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Japanese Textiles in East Africa  

Hideaki Suzuki

Between the 1920s and 1980s, East African consumers were strongly attracted to Japanese textiles, especially cotton, and Japanese manufacturers paid careful attention to that market. The relationship between the both east and west ends of the historical Indian Ocean developed when Japan was in the industrialization phase, which was led by its textile industry at a time during the postabolition period when East Africans were developing a keen interest in the new fashions, which contributed to their keenness to create a new self-identification. Nonetheless, the situation cannot be understood simply by looking at the general relationship between Japan and East Africa. In fact, from the mid-1910s onward, there were many occasions when the Chinese market—the largest for all Japanese products, including textiles—boycotted Japanese products. Then came the Great Depression, when the creation of bloc economies and the raising of tariffs negatively affected Japan’s textile exports to its existing major markets such as the United States, India, and China. On the other hand, there was a space for Japanese textiles to enter the East African market under the free trade principle of the Congo Basin Treaties, which Japan ratified in 1919. Japanese textile exports to East Africa eventually peaked in 1935 but then declined until they ceased altogether during the 1940s as a consequence of World War II and the devastation of Japan immediately postwar. However, beginning in the 1950s, the trade revived and went on to again occupy a large market share, which it maintained until the early 1980s. The history of Japanese textiles in East Africa is more than simply one part of the history of Japan’s relationship with Africa; rather, it is a topic which embeds conjunctions and entanglements of local, regional, and global contexts as well as interaction between consumer and producer—and not forgetting the middlemen.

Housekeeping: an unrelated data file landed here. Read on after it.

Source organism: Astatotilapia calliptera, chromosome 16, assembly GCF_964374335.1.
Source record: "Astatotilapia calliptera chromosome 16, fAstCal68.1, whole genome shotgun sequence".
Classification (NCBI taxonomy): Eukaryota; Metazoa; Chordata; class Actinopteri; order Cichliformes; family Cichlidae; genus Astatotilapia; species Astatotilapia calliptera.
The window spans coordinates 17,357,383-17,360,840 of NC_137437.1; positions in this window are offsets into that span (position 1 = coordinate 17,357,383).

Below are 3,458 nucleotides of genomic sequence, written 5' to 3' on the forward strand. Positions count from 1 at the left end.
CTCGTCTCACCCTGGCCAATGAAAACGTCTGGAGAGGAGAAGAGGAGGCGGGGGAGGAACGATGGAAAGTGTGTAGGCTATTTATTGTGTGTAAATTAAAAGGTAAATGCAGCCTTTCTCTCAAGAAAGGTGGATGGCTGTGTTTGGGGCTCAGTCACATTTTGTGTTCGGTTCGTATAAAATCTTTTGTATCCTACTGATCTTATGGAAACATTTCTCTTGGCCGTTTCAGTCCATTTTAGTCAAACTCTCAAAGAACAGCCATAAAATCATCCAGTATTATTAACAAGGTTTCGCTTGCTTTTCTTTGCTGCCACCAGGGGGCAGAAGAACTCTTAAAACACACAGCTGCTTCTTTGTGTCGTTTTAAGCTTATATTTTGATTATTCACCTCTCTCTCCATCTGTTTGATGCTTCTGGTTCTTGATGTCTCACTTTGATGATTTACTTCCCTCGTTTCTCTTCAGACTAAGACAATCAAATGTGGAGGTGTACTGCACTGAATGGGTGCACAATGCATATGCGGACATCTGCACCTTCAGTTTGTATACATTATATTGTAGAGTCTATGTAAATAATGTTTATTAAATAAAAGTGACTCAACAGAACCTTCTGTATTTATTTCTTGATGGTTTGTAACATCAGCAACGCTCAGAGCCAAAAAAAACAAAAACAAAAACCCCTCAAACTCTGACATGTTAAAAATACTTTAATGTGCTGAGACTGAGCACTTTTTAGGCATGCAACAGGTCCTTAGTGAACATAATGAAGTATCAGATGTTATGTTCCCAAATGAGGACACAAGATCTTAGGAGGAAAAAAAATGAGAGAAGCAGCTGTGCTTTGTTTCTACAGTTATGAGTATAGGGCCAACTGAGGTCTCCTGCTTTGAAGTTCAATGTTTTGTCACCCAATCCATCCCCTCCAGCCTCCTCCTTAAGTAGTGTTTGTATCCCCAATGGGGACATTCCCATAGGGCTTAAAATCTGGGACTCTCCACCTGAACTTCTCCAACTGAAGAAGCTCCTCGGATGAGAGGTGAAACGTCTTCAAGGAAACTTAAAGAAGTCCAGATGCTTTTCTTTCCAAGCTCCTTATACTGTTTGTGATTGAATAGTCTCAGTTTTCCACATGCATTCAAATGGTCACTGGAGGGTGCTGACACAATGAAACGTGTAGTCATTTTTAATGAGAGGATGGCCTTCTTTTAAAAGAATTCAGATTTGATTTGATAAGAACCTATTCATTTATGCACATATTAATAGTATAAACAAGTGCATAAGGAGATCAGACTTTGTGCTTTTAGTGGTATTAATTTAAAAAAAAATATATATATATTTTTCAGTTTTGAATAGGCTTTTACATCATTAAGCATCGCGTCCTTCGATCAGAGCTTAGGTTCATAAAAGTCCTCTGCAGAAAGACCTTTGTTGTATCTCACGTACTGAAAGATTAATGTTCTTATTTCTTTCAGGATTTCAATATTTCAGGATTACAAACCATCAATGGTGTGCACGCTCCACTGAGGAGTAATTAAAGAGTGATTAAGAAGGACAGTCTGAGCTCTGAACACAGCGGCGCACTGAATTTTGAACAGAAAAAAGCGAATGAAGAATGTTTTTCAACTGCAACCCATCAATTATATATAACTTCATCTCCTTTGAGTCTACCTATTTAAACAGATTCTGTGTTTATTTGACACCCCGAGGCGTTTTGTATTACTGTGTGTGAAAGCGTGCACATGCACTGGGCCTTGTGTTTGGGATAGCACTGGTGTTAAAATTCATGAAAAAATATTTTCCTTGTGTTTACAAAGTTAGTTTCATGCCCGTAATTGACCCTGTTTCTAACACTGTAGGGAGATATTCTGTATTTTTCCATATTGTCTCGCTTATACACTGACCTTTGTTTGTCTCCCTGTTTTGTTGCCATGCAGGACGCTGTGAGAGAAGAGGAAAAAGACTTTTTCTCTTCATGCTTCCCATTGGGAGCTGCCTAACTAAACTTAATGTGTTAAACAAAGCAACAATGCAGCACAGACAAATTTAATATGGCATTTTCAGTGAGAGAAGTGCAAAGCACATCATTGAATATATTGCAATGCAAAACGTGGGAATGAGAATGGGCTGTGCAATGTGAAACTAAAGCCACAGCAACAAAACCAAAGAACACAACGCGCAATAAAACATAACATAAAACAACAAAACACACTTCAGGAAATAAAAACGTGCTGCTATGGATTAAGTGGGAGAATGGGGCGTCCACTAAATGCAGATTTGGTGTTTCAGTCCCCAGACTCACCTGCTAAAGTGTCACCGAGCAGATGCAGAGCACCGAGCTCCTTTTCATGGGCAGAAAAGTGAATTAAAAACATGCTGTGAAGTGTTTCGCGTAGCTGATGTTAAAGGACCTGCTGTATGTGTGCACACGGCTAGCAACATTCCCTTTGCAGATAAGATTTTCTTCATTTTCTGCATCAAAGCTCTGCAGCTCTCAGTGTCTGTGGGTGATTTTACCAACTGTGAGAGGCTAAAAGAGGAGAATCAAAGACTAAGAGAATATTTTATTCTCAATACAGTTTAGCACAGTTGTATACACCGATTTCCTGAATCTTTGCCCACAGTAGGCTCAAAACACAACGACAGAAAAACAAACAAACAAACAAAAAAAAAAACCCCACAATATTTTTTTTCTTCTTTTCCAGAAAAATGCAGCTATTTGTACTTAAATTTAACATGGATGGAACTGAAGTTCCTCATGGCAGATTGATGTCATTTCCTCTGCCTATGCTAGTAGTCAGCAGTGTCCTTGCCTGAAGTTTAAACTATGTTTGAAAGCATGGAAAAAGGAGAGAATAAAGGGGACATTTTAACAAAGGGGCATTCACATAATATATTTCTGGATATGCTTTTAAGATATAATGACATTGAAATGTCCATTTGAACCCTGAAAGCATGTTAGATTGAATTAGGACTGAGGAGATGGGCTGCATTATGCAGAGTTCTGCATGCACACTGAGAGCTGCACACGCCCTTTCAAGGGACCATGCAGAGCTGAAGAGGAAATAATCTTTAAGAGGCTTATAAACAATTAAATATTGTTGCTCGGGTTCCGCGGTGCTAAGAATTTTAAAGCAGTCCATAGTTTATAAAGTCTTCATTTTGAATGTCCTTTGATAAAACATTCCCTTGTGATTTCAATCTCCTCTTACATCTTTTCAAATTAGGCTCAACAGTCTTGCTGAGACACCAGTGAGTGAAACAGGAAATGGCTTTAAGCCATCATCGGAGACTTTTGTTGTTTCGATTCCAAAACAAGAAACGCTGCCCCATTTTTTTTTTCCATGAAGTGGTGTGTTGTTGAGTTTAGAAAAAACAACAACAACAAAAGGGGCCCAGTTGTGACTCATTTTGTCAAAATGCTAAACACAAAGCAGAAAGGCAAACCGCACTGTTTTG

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Modern Japanese Fisheries and the Global Seafood Market  

William M. Tsutsui

Japan was the world’s largest fishing nation from the 1930s through the 1980s, is historically among the globe’s most voracious consumers of seafood, and has long been a central player in the international marine products trade, both as a leading exporter and as a major importer. Despite a number of popular and scholarly misconceptions about seafood production, consumption, and trade in modern Japan—that fish has always been a major part of the Japanese diet, that the Japanese state has promoted fisheries primarily out of a concern for food security, that the story of Japanese fishing is limited to the harvest of bluefin tuna and whales, and that the globalization of seafood markets is a relatively new phenomenon—the history of Japan’s modern fisheries reveals how the industrialization of the oceans, the globalization of seafood production and distribution, and the degradation of marine environments have progressed with inexorable efficiency, speed, and thoroughness over the 20th century.